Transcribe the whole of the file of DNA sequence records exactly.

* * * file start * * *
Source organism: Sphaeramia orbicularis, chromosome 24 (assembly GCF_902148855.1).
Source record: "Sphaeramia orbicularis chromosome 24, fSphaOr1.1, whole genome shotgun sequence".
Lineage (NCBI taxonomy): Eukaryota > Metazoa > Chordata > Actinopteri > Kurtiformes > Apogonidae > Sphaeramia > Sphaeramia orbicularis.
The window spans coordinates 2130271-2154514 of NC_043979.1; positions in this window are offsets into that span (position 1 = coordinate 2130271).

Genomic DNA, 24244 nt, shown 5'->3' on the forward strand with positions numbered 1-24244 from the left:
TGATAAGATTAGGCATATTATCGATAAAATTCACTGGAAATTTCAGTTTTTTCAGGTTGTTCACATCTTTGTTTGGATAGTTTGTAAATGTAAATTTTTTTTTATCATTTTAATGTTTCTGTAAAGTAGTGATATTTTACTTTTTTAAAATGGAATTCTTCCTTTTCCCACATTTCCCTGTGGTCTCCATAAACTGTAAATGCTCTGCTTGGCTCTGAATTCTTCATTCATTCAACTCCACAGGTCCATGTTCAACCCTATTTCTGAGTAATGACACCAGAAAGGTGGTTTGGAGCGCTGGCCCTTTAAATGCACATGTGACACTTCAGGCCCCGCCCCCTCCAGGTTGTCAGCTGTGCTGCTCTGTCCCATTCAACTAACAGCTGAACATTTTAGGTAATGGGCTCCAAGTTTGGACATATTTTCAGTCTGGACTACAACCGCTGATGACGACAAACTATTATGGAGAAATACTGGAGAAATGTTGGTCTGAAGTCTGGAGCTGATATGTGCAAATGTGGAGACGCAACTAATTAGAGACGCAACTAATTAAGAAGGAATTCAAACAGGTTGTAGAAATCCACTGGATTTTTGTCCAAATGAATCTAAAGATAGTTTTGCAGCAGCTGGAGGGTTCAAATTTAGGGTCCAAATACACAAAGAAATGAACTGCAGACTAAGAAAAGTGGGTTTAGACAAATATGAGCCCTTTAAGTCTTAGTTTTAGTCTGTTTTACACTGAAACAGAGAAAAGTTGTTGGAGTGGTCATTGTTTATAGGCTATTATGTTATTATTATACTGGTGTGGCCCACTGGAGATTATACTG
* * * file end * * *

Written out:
Source organism: Sphaeramia orbicularis, chromosome 24 (assembly GCF_902148855.1).
Source record: "Sphaeramia orbicularis chromosome 24, fSphaOr1.1, whole genome shotgun sequence".
Lineage (NCBI taxonomy): Eukaryota > Metazoa > Chordata > Actinopteri > Kurtiformes > Apogonidae > Sphaeramia > Sphaeramia orbicularis.
The window spans coordinates 2130271-2154514 of NC_043979.1; positions in this window are offsets into that span (position 1 = coordinate 2130271).

Genomic DNA, 24244 nt, shown 5'->3' on the forward strand with positions numbered 1-24244 from the left:
TGATAAGATTAGGCATATTATCGATAAAATTCACTGGAAATTTCAGTTTTTTCAGGTTGTTCACATCTTTGTTTGGATAGTTTGTAAATGTAAATTTTTTTTTATCATTTTAATGTTTCTGTAAAGTAGTGATATTTTACTTTTTTAAAATGGAATTCTTCCTTTTCCCACATTTCCCTGTGGTCTCCATAAACTGTAAATGCTCTGCTTGGCTCTGAATTCTTCATTCATTCAACTCCACAGGTCCATGTTCAACCCTATTTCTGAGTAATGACACCAGAAAGGTGGTTTGGAGCGCTGGCCCTTTAAATGCACATGTGACACTTCAGGCCCCGCCCCCTCCAGGTTGTCAGCTGTGCTGCTCTGTCCCATTCAACTAACAGCTGAACATTTTAGGTAATGGGCTCCAAGTTTGGACATATTTTCAGTCTGGACTACAACCGCTGATGACGACAAACTATTATGGAGAAATACTGGAGAAATGTTGGTCTGAAGTCTGGAGCTGATATGTGCAAATGTGGAGACGCAACTAATTAGAGACGCAACTAATTAAGAAGGAATTCAAACAGGTTGTAGAAATCCACTGGATTTTTGTCCAAATGAATCTAAAGATAGTTTTGCAGCAGCTGGAGGGTTCAAATTTAGGGTCCAAATACACAAAGAAATGAACTGCAGACTAAGAAAAGTGGGTTTAGACAAATATGAGCCCTTTAAGTCTTAGTTTTAGTCTGTTTTACACTGAAACAGAGAAAAGTTGTTGGAGTGGTCATTGTTTATAGGCTATTATGTTATTATTATACTGGTGTGGCCCACTGGAGATTATACTG